SYMPATHY AND RELIEF
Sunday afternoon a meeting of prominent citizens, Town Council, representative workmen and Clergy, took place, at which it was decided to issue an appeal for aid for the sufferers. The appeal, which was as follows, was telegraphed free by the telegraph companies to the principal cities of Canada and the United States.
A mining disaster, attended with fatal results unparalleled in the history of Canadian mines, has fallen upon the town and people of Springhill. The loss of life is probably as great as the combined appalling loss at the Drummond and Foord pit explosions. About 117 lives are known to be lost. Fifty-one widows have been left behind, and 157 children made fatherless. The widows and fatherless will require abundant assistance, and that promptly, from a public shocked and horrified by this horrible calamity. Seventy thousand dollars will be required to meet the demands and to alleviate the sufferings of the bereaved and distressed during the most pressing period of their direful misfortune. The residents of Springhill, in meeting assembled, have appointed a committee, consisting of the Mayor, Town Council, and all the resident Clergy, to solicit and acknowledge subscriptions to the Springhill Relief Fund, and they confidently and earnestly ask for an immediate response of all denominations, societies, guilds, trades, and nationalities.
WILLIAM HALL, Mayor.
The response to the appeal has been highly gratifying, and it is expected that the amount asked for will be subscribed. Among those who contributed was Queen Victoria, who also sent a telegram concerning the loss of life and the wounded, asking for particulars, to which Mayor Hall replied. The Governor General subscribed $500, and other amounts followed.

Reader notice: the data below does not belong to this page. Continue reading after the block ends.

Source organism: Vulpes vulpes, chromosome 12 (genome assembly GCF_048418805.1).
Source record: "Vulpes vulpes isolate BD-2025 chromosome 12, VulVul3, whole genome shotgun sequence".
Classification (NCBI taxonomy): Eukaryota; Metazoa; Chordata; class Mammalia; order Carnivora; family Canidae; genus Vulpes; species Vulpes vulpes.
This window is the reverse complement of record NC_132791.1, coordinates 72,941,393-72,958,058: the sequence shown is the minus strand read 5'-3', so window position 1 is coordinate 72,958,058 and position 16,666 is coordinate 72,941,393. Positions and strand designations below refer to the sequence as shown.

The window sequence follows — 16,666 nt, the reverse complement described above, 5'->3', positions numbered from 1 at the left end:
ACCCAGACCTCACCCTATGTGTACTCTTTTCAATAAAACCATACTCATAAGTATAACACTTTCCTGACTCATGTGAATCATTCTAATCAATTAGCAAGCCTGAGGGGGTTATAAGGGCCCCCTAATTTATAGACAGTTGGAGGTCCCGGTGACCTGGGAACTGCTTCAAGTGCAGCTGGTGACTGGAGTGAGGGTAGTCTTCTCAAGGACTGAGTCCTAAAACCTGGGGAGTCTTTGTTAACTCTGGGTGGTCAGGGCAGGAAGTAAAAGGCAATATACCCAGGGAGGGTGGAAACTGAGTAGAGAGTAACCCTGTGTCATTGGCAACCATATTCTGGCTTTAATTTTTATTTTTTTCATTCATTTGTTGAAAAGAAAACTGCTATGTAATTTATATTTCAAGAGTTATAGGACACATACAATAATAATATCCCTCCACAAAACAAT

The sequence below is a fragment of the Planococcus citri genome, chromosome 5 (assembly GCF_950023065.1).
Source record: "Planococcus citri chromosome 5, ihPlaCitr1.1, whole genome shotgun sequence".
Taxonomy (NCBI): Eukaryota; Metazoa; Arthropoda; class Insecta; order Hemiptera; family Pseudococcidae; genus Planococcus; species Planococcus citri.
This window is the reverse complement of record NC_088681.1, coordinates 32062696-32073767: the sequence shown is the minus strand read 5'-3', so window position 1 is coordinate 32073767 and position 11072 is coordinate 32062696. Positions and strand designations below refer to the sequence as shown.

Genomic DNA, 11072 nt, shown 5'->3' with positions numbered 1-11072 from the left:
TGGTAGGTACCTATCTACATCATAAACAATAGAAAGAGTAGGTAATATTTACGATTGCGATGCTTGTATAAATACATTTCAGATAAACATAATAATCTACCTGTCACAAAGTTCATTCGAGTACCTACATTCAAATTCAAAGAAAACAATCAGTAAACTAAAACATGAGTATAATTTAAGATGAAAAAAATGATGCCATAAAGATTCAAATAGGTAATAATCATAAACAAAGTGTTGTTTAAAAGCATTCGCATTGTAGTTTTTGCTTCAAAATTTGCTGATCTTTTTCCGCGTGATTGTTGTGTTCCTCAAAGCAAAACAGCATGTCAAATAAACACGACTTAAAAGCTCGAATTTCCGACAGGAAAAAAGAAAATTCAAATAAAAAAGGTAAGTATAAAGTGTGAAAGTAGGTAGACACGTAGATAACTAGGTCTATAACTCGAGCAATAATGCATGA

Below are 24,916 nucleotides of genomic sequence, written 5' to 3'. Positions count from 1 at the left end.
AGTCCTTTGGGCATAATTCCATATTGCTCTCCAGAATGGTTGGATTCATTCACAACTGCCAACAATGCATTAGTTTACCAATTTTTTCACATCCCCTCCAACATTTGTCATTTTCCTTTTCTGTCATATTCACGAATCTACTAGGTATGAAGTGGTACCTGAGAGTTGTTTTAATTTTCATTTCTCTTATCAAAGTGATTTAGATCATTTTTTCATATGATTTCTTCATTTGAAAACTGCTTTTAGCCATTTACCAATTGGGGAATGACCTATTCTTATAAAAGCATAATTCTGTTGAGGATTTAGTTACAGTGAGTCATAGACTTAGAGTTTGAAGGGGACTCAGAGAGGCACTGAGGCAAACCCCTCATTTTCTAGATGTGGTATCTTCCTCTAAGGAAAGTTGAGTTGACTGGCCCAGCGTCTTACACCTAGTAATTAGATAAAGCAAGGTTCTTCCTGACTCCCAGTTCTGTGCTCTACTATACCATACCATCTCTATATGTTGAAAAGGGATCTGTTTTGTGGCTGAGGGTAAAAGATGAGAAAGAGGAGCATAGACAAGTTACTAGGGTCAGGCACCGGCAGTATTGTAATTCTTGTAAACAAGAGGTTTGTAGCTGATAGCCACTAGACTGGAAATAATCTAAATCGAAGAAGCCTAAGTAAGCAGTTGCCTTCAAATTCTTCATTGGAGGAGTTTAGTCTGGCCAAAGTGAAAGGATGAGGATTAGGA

Since the appeal was issued several names have been added to the list, making 125 deaths. The number of persons dependent on those killed is 57 widows, 169 fatherless children, and 8 widowed mothers. These will be provided for out of the relief fund.
Coroner Dr. C. A. Black, of Amherst, began his inquest Monday evening, February 23rd, in Fraser’s Hall. The twelve jurors sworn were: William Hall (foreman), A. E. Fraser, Richard Bennett, Robert V. Scott, George Watt, Daniel Coghill, R. W. McDonald, Timothy Leadbeater, Daniel Ferguson, Robt. Gray, Charles Simpson, and Simon Fraser. After viewing the remains of John Connerton, the jury visited the scene of the explosion, descending No.1 Slope for that purpose.
The inquest continued during Tuesday, and was then adjourned till March 10th. The workmen were ably represented by Robert Drummond. Inspector Gilpin watched proceedings for the Government, and Hector Mclnnis, of Halifax, on behalf of the Company.